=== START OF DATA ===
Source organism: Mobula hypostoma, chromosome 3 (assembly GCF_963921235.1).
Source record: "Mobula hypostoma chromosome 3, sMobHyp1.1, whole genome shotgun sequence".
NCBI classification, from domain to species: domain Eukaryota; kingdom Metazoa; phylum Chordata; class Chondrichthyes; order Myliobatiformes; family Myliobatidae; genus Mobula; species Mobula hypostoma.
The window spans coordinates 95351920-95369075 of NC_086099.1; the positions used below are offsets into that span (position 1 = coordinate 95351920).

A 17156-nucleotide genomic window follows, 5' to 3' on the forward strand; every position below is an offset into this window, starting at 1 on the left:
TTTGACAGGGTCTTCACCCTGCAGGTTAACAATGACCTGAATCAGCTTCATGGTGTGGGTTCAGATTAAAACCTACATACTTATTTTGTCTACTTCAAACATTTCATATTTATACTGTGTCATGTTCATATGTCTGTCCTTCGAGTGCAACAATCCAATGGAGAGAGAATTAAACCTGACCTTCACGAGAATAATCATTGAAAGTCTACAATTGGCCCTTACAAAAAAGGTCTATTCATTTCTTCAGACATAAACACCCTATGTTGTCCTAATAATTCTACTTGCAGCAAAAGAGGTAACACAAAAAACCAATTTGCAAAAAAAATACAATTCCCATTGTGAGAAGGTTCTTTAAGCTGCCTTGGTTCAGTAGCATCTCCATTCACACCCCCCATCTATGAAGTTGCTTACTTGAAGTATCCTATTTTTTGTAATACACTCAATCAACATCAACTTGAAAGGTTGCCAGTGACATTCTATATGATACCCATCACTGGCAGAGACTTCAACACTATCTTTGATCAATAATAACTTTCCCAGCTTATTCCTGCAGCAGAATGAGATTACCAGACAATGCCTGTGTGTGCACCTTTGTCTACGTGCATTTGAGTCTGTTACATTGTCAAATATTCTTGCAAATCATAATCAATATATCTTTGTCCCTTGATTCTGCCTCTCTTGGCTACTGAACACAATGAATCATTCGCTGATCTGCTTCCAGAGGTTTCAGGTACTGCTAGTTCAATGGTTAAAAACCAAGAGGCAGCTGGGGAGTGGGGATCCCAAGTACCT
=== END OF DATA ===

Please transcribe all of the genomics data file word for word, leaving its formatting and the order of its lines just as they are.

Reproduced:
Source organism: Mobula hypostoma, chromosome 3 (assembly GCF_963921235.1).
Source record: "Mobula hypostoma chromosome 3, sMobHyp1.1, whole genome shotgun sequence".
NCBI classification, from domain to species: domain Eukaryota; kingdom Metazoa; phylum Chordata; class Chondrichthyes; order Myliobatiformes; family Myliobatidae; genus Mobula; species Mobula hypostoma.
The window spans coordinates 95351920-95369075 of NC_086099.1; the positions used below are offsets into that span (position 1 = coordinate 95351920).

A 17156-nucleotide genomic window follows, 5' to 3' on the forward strand; every position below is an offset into this window, starting at 1 on the left:
TTTGACAGGGTCTTCACCCTGCAGGTTAACAATGACCTGAATCAGCTTCATGGTGTGGGTTCAGATTAAAACCTACATACTTATTTTGTCTACTTCAAACATTTCATATTTATACTGTGTCATGTTCATATGTCTGTCCTTCGAGTGCAACAATCCAATGGAGAGAGAATTAAACCTGACCTTCACGAGAATAATCATTGAAAGTCTACAATTGGCCCTTACAAAAAAGGTCTATTCATTTCTTCAGACATAAACACCCTATGTTGTCCTAATAATTCTACTTGCAGCAAAAGAGGTAACACAAAAAACCAATTTGCAAAAAAAATACAATTCCCATTGTGAGAAGGTTCTTTAAGCTGCCTTGGTTCAGTAGCATCTCCATTCACACCCCCCATCTATGAAGTTGCTTACTTGAAGTATCCTATTTTTTGTAATACACTCAATCAACATCAACTTGAAAGGTTGCCAGTGACATTCTATATGATACCCATCACTGGCAGAGACTTCAACACTATCTTTGATCAATAATAACTTTCCCAGCTTATTCCTGCAGCAGAATGAGATTACCAGACAATGCCTGTGTGTGCACCTTTGTCTACGTGCATTTGAGTCTGTTACATTGTCAAATATTCTTGCAAATCATAATCAATATATCTTTGTCCCTTGATTCTGCCTCTCTTGGCTACTGAACACAATGAATCATTCGCTGATCTGCTTCCAGAGGTTTCAGGTACTGCTAGTTCAATGGTTAAAAACCAAGAGGCAGCTGGGGAGTGGGGATCCCAAGTACCT